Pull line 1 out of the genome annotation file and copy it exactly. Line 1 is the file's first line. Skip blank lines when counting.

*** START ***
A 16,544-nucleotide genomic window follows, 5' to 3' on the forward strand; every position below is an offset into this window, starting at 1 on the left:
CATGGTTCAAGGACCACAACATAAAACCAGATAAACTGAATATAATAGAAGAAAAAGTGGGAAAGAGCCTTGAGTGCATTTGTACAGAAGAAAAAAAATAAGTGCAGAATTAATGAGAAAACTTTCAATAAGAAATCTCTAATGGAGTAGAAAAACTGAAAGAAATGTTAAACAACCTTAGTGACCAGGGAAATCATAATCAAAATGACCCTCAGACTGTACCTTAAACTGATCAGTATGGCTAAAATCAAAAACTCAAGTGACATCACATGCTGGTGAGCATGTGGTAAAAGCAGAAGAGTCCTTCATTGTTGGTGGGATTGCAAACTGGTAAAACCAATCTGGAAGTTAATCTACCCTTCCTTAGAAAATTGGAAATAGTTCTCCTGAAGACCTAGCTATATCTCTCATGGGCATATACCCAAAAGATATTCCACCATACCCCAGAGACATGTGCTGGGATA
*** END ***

A 16,544-nucleotide genomic window follows, 5' to 3' on the forward strand; every position below is an offset into this window, starting at 1 on the left: